On June 2, 2020, the Office of the California Attorney General (“OAG”) submitted its final proposed regulations under the California Consumer Privacy Act (CCPA). The OAG press release suggests these final regulations clarify “important transparency and accountability mechanisms for businesses subject to the law.” A number of those reviewing these final regulations correctly point out that they have not changed much from the last draft.
The most striking feature of these proposed regulations, however, is actually found in the explanatory reasoning jointly filed by the AG. The OAG Statement of Reasons suggests the OAG may have, in effect, mandated more than what was expressly required under CCPA, namely an opt-out setting for the sale of personal information that can be managed by consumers on a global basis.
By way of background, consumers have long had the capability to send “Do Not Track” (DNT) header signals from their browsers – with privacy advocates long providing tutorials on how consumer-choice DNT tools could be implemented on browsers. Given that a DNT signal is a machine-readable header and not an embedded cookie, i.e., a file placed by websites into a consumer’s computer in order to store privacy preferences, consumers can delete installed cookies without disrupting their global DNT signal. Some companies such as Apple actually do not even respond to DNT signals because they claim that they do not “track its customers over time and across third party websites to provide targeted advertising.”
The OAG sets forth in § 999.315 the relevant “Requests to Opt-Out” language later interpreted by the OAG in its Statement of Reasons.
Section 999.315(c) of the OAG’s regulations reads: “A business’s methods for submitting requests to opt-out shall be easy for consumers to execute and shall require minimal steps to allow the consumer to opt-out. A business shall not utilize a method that is designed with the purpose or has the substantial effect of subverting or impairing a consumer’s decision to opt-out.” And, the final Subsection (d)(1) reads: “Any privacy control developed in accordance with these regulations shall clearly communicate or signal that a consumer intends to opt-out of the sale of personal information.”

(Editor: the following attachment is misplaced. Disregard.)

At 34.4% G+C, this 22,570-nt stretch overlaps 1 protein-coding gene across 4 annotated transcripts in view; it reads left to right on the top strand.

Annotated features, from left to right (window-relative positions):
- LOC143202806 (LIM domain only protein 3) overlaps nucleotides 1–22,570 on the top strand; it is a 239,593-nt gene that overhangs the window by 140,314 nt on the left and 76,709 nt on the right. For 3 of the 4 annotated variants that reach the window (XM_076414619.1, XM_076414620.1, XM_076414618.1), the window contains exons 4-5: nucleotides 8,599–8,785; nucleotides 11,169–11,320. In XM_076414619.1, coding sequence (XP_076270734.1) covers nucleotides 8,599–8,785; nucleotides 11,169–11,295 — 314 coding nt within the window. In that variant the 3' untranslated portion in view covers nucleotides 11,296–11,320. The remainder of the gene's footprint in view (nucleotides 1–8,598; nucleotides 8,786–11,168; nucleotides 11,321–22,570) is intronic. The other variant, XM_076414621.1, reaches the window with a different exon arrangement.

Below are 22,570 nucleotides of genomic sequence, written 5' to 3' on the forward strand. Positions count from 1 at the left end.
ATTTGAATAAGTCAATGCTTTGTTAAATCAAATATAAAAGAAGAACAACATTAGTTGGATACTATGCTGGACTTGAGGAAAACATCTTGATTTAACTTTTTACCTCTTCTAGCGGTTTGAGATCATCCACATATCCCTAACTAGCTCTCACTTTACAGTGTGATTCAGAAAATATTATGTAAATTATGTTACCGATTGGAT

Previously, an EFF-led privacy coalition recommended the deletion of the following clause from § 999.315(d)(1): “The privacy control shall require that the consumer affirmatively select their choice to opt-out and shall not be designed with any pre-selected settings.” That recommendation was adopted by the OAG and the “affirmative selection” language was deleted – obviating the need for a potential website-by-website affirmative opt-out selection by consumers.
While the § 315(d)(1) recommendation was adopted, the OAG chose not to adopt the EFF coalition’s recommendation to add the following clause at the end of § 315(c): “A business shall treat a “Do Not Track” browsing header as such a choice.” By rejecting this suggested new language, the OAG chose not to limit the scope of any implementation technology. As reflected in the OAG’s Statement of Reasons, this rejection actually ends up being an even more meaningful nod in the direction of the EFF Coalition.
Specifically, the OAG recognized it’s goal was in imposing clear regulatory parameters while not imposing technological requirements that might be limiting on a company:
By requiring that a privacy control be designed to clearly communicate or signal that the consumer intends to opt-out of the sale of personal information, the regulation sets clear parameters for what the control must communicate so as to avoid any ambiguous signals. It does not prescribe a particular mechanism or technology; rather, it is technology-neutral to support innovation in privacy services to facilitate consumers’ exercise of their right to opt-out. The regulation benefits both businesses and innovators who will develop such controls by providing guidance on the parameters of what must be communicated. And because the regulation mandates that the privacy control clearly communicate that the consumer intends to opt-out of the sale of personal information, the consumer’s use of the control is sufficient to demonstrate that they are choosing to exercise their CCPA right.
More to the point, the OAG also explains: